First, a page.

Originally, it was mostly a studio space, no proper hours, door would be often if Adrienne was there,  but then she got a call from the Chronicle and they wanted to do a feature on her for the front page of the Style section! After she did the interview, she went to the studio one day, and there was a line out the door. Waiting for her! They had their record week, and it built the buzz for the store, because it actually became a store. 



Covet is one of 3 Black-Owned Boutiques in San Francisco. 


Adrienne says sometimes people don’t even believe she is the store owner (!) Sometimes she has been mistaken as the cleaning person or the painter or the gardener. And of course, sometimes she does do all those things as a small business owner, but she also runs the business.




-She has changed her hours to match the new cadence of her neighborhood

-She changed up the set-up of the store to create more space 

-6 people can enter the store at the time (including the person who is working)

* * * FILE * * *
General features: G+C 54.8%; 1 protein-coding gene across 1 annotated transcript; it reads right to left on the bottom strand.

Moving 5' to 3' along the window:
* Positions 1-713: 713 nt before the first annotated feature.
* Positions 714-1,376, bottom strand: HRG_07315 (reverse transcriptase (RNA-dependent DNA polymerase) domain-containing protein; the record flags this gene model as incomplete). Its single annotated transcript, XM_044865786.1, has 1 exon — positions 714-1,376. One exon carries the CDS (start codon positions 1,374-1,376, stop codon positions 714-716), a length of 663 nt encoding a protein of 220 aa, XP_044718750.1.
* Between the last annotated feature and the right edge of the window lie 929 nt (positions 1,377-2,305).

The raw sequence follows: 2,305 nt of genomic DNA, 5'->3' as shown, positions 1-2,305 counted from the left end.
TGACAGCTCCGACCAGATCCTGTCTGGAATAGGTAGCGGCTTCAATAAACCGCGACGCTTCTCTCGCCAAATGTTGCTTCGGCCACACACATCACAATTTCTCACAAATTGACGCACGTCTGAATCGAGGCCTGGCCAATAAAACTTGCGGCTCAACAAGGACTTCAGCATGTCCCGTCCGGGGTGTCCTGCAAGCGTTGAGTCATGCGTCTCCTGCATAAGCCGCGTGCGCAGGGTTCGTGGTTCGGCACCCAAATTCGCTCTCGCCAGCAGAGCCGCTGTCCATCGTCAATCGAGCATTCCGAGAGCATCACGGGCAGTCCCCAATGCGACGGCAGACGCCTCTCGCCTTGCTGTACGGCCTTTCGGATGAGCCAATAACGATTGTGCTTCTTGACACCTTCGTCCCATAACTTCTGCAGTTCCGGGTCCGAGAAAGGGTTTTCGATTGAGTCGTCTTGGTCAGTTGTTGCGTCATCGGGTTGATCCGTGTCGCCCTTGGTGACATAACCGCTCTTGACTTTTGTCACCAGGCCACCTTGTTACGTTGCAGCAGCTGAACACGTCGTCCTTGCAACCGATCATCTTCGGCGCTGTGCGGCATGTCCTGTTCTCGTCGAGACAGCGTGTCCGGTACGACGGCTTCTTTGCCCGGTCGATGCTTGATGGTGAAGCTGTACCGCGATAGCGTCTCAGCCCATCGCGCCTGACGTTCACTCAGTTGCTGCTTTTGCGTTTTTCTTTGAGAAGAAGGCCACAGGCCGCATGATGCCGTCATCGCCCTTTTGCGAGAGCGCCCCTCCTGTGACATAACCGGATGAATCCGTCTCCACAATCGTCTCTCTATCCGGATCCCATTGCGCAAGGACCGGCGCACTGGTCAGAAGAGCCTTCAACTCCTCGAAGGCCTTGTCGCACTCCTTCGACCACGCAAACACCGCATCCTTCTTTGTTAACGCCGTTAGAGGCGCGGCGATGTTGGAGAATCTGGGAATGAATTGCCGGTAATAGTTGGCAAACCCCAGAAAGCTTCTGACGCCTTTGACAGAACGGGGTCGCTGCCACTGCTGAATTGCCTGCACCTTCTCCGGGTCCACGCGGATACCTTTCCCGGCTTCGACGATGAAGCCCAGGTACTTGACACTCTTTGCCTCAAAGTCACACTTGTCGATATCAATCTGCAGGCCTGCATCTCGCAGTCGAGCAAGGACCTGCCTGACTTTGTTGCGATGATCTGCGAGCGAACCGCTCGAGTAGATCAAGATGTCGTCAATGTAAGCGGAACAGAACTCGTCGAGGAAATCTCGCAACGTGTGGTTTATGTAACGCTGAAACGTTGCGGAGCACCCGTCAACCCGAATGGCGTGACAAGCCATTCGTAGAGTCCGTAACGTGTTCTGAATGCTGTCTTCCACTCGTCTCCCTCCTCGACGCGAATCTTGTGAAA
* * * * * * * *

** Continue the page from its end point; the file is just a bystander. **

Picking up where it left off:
-Hand sanitizer stations at the front, you must wear a mask, and staff wipes things down often




Adrienne has spoken at Dear Handmade Life’s Craftcation, SfMade, and Alt Summit. Her advice, 

“Don’t be afraid to pitch yourself!” Put yourself in front of these event producers. 



Be flexible with your minimum order requirements during this time, as we all don’t know what the future may hold, stores may be ordering less quantities. 


Perhaps sign up for Faire, or Bulletin which gives retail stores flexible purchase options. 

You can Follow Adrienne @coveted_frolick and visit her site to shop.